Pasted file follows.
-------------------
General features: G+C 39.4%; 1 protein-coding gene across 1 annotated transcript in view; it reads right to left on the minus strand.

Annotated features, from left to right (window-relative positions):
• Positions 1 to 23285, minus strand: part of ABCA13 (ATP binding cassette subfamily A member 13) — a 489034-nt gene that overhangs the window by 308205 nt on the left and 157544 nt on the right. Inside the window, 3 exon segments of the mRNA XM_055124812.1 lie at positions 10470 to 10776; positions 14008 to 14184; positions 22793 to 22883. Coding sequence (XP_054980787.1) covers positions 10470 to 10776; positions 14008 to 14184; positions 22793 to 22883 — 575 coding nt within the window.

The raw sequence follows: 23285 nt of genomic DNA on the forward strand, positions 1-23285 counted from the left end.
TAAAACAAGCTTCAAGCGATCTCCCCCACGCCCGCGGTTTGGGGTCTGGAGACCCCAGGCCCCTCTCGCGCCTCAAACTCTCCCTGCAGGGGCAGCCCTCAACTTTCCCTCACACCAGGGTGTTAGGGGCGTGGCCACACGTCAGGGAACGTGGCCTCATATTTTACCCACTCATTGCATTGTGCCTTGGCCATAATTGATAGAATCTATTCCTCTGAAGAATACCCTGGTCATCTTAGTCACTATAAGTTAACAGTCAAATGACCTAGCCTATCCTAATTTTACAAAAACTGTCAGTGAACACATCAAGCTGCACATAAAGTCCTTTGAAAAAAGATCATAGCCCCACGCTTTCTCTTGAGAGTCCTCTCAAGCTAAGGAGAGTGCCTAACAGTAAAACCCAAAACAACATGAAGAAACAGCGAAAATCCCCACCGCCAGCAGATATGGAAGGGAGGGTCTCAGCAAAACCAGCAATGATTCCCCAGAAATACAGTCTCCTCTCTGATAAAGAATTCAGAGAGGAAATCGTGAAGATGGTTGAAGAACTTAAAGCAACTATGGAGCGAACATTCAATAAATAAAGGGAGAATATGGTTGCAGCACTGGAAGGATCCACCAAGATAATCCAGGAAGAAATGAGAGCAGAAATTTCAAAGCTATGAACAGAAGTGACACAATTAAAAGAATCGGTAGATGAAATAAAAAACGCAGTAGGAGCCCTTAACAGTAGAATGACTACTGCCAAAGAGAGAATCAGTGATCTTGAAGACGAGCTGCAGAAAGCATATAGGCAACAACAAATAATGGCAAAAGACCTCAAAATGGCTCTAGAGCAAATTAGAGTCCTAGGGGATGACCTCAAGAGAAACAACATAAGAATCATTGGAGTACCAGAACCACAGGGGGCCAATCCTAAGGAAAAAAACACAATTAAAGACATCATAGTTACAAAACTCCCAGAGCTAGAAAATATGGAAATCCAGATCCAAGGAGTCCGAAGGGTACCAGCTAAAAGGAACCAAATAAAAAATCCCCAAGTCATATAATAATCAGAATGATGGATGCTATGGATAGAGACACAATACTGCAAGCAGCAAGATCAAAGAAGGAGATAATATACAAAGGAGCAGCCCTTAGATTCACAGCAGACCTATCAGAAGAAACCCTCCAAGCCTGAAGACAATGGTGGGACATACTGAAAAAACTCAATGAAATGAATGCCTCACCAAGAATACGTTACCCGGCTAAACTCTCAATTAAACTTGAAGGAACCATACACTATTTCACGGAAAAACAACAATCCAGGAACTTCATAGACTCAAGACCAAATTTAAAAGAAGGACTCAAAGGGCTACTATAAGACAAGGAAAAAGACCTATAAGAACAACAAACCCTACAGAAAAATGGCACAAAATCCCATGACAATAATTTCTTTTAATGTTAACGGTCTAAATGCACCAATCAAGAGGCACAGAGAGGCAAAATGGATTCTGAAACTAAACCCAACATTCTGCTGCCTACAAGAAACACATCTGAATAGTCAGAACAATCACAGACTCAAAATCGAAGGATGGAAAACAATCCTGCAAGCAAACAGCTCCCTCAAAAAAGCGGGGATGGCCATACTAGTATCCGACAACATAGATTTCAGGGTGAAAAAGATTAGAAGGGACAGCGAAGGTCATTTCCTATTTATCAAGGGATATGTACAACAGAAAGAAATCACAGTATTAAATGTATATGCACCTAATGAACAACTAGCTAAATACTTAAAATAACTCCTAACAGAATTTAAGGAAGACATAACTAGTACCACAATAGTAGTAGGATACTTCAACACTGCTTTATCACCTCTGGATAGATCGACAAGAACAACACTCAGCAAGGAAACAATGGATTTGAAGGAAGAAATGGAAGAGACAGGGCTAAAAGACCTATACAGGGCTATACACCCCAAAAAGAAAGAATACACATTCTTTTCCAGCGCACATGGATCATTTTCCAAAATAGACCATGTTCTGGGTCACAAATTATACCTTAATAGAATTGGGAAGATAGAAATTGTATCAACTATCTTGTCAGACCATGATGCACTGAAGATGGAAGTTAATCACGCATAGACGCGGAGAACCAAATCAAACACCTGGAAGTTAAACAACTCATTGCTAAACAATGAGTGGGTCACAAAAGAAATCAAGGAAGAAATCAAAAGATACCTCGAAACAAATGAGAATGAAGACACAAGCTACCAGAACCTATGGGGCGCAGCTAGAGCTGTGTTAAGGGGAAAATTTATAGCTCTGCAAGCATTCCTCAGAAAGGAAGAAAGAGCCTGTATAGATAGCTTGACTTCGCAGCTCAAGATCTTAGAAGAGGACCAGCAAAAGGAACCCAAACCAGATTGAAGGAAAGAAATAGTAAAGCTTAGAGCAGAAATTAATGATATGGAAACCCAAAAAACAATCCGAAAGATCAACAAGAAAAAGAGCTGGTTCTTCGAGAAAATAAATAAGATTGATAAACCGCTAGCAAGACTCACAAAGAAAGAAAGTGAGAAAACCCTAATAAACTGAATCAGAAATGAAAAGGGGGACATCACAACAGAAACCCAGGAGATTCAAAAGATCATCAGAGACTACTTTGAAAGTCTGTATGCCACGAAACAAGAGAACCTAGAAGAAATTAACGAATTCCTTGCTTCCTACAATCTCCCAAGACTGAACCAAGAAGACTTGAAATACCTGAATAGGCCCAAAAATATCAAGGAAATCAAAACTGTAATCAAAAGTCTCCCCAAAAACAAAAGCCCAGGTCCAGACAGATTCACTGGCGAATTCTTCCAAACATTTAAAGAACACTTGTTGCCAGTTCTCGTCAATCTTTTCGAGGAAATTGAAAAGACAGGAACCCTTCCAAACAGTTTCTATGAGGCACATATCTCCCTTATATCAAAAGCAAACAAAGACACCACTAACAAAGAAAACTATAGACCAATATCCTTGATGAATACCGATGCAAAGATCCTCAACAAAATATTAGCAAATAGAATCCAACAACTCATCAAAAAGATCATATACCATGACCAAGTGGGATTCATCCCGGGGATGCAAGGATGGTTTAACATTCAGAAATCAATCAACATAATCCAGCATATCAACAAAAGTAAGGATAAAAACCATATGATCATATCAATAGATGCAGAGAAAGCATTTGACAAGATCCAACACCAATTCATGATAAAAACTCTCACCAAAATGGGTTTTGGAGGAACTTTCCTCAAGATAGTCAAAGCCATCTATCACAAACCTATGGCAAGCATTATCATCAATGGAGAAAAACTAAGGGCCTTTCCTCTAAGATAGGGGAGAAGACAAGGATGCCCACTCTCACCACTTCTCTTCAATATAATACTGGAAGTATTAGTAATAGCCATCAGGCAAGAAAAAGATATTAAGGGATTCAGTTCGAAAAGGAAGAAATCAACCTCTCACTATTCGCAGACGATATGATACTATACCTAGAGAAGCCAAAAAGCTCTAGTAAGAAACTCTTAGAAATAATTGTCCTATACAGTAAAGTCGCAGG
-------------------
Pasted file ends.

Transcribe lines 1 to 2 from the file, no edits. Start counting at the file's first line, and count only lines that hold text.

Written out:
General features: G+C 39.4%; 1 protein-coding gene across 1 annotated transcript in view; it reads right to left on the minus strand.

Annotated features, from left to right (window-relative positions):